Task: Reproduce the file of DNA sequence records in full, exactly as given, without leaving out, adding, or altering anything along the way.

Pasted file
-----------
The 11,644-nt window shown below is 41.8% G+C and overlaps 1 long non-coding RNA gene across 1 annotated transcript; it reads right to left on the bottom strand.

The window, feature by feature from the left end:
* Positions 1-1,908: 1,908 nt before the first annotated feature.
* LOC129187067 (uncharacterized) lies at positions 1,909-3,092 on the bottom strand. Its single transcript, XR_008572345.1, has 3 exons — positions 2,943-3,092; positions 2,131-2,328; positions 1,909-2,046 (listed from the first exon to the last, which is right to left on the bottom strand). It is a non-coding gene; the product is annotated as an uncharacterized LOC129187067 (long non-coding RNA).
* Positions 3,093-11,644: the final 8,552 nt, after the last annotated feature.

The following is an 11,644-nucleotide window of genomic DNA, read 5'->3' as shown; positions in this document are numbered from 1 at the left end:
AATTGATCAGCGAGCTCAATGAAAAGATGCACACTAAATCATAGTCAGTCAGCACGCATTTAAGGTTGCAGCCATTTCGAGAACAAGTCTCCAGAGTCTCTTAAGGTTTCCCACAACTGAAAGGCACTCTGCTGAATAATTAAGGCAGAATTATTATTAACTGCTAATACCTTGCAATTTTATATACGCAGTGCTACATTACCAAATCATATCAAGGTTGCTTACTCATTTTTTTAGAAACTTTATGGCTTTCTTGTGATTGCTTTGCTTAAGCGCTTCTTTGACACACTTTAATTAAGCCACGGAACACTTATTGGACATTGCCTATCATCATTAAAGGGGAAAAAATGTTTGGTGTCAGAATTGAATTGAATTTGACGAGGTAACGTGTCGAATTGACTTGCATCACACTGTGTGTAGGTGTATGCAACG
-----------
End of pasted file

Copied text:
The 11,644-nt window shown below is 41.8% G+C and overlaps 1 long non-coding RNA gene across 1 annotated transcript; it reads right to left on the bottom strand.

The window, feature by feature from the left end:
* Positions 1-1,908: 1,908 nt before the first annotated feature.
* LOC129187067 (uncharacterized) lies at positions 1,909-3,092 on the bottom strand. Its single transcript, XR_008572345.1, has 3 exons — positions 2,943-3,092; positions 2,131-2,328; positions 1,909-2,046 (listed from the first exon to the last, which is right to left on the bottom strand). It is a non-coding gene; the product is annotated as an uncharacterized LOC129187067 (long non-coding RNA).
* Positions 3,093-11,644: the final 8,552 nt, after the last annotated feature.

The following is an 11,644-nucleotide window of genomic DNA, read 5'->3' as shown; positions in this document are numbered from 1 at the left end:
AATTGATCAGCGAGCTCAATGAAAAGATGCACACTAAATCATAGTCAGTCAGCACGCATTTAAGGTTGCAGCCATTTCGAGAACAAGTCTCCAGAGTCTCTTAAGGTTTCCCACAACTGAAAGGCACTCTGCTGAATAATTAAGGCAGAATTATTATTAACTGCTAATACCTTGCAATTTTATATACGCAGTGCTACATTACCAAATCATATCAAGGTTGCTTACTCATTTTTTTAGAAACTTTATGGCTTTCTTGTGATTGCTTTGCTTAAGCGCTTCTTTGACACACTTTAATTAAGCCACGGAACACTTATTGGACATTGCCTATCATCATTAAAGGGGAAAAAATGTTTGGTGTCAGAATTGAATTGAATTTGACGAGGTAACGTGTCGAATTGACTTGCATCACACTGTGTGTAGGTGTATGCAACG